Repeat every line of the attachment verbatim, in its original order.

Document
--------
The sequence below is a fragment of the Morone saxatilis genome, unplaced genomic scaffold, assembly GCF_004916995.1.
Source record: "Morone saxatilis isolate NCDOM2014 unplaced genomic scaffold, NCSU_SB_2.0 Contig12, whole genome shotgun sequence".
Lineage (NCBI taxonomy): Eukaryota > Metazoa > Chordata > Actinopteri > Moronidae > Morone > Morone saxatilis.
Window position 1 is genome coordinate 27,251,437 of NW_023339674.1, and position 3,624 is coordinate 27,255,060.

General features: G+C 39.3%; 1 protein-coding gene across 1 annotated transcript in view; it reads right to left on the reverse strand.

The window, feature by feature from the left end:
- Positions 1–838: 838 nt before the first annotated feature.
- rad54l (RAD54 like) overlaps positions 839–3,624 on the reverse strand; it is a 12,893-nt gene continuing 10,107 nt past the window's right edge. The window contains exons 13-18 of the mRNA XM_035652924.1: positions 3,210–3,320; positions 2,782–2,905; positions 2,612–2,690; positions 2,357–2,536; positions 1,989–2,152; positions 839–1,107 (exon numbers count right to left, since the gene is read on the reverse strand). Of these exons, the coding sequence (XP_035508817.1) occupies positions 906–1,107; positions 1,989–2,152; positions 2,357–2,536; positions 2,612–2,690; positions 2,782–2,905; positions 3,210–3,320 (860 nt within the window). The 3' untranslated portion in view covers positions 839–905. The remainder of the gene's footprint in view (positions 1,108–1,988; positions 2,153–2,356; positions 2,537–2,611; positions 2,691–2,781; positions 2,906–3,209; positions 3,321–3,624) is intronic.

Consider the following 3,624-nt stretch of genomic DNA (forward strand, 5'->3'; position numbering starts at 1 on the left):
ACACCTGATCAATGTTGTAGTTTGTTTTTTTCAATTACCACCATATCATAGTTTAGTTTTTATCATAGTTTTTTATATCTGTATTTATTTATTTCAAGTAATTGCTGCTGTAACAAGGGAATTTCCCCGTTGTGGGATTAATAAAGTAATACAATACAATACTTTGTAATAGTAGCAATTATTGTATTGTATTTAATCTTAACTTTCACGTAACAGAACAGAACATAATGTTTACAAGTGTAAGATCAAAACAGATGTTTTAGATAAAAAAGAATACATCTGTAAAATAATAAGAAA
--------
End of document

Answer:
The sequence below is a fragment of the Morone saxatilis genome, unplaced genomic scaffold, assembly GCF_004916995.1.
Source record: "Morone saxatilis isolate NCDOM2014 unplaced genomic scaffold, NCSU_SB_2.0 Contig12, whole genome shotgun sequence".
Lineage (NCBI taxonomy): Eukaryota > Metazoa > Chordata > Actinopteri > Moronidae > Morone > Morone saxatilis.
Window position 1 is genome coordinate 27,251,437 of NW_023339674.1, and position 3,624 is coordinate 27,255,060.

General features: G+C 39.3%; 1 protein-coding gene across 1 annotated transcript in view; it reads right to left on the reverse strand.

The window, feature by feature from the left end:
- Positions 1–838: 838 nt before the first annotated feature.
- rad54l (RAD54 like) overlaps positions 839–3,624 on the reverse strand; it is a 12,893-nt gene continuing 10,107 nt past the window's right edge. The window contains exons 13-18 of the mRNA XM_035652924.1: positions 3,210–3,320; positions 2,782–2,905; positions 2,612–2,690; positions 2,357–2,536; positions 1,989–2,152; positions 839–1,107 (exon numbers count right to left, since the gene is read on the reverse strand). Of these exons, the coding sequence (XP_035508817.1) occupies positions 906–1,107; positions 1,989–2,152; positions 2,357–2,536; positions 2,612–2,690; positions 2,782–2,905; positions 3,210–3,320 (860 nt within the window). The 3' untranslated portion in view covers positions 839–905. The remainder of the gene's footprint in view (positions 1,108–1,988; positions 2,153–2,356; positions 2,537–2,611; positions 2,691–2,781; positions 2,906–3,209; positions 3,321–3,624) is intronic.

Consider the following 3,624-nt stretch of genomic DNA (forward strand, 5'->3'; position numbering starts at 1 on the left):
ACACCTGATCAATGTTGTAGTTTGTTTTTTTCAATTACCACCATATCATAGTTTAGTTTTTATCATAGTTTTTTATATCTGTATTTATTTATTTCAAGTAATTGCTGCTGTAACAAGGGAATTTCCCCGTTGTGGGATTAATAAAGTAATACAATACAATACTTTGTAATAGTAGCAATTATTGTATTGTATTTAATCTTAACTTTCACGTAACAGAACAGAACATAATGTTTACAAGTGTAAGATCAAAACAGATGTTTTAGATAAAAAAGAATACATCTGTAAAATAATAAGAAA